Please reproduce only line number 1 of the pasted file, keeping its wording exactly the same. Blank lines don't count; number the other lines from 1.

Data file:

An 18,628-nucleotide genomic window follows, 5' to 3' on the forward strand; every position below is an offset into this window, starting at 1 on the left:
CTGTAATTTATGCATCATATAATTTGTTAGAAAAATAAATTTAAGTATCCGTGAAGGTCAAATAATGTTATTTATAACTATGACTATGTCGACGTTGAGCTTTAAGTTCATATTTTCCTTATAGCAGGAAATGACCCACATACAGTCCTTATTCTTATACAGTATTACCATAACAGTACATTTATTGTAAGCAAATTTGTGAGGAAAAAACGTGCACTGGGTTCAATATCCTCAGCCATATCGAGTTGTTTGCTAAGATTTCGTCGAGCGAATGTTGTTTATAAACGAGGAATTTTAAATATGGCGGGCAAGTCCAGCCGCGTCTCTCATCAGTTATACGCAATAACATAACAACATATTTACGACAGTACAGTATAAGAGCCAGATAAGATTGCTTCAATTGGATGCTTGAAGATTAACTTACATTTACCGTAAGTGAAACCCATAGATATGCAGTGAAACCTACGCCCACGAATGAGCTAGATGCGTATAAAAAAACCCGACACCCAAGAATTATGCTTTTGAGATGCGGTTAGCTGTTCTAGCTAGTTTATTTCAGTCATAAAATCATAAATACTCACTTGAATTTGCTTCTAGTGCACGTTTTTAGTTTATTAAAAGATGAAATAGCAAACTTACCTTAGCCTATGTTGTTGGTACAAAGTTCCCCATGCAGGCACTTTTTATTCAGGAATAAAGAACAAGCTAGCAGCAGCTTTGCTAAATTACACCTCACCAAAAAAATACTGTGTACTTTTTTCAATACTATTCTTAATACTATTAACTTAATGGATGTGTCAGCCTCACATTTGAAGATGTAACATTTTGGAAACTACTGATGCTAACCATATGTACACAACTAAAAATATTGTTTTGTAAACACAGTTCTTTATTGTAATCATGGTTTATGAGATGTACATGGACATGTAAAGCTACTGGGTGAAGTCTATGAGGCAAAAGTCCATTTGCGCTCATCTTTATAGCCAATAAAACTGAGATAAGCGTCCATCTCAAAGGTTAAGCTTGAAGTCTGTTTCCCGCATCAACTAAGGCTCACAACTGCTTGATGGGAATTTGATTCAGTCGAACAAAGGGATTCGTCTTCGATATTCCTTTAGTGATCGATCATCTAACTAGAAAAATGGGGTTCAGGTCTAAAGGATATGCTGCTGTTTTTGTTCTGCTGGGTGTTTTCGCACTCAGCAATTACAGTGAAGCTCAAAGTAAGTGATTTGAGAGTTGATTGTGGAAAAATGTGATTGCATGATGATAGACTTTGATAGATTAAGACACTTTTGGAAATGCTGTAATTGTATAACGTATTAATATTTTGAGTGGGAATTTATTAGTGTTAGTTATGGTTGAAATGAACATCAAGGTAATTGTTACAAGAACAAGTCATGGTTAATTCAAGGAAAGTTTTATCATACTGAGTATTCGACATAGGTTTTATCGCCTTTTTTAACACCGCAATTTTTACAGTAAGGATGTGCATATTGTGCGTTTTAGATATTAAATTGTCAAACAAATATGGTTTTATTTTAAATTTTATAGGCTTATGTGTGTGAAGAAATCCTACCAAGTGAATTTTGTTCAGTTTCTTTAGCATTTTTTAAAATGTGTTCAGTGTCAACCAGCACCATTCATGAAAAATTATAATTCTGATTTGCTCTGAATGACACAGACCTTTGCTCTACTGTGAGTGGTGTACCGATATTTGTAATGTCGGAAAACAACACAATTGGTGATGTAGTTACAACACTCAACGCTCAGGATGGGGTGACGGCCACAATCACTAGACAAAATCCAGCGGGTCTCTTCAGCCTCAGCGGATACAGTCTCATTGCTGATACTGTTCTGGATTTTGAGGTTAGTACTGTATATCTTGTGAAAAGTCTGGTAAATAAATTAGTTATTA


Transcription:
An 18,628-nucleotide genomic window follows, 5' to 3' on the forward strand; every position below is an offset into this window, starting at 1 on the left: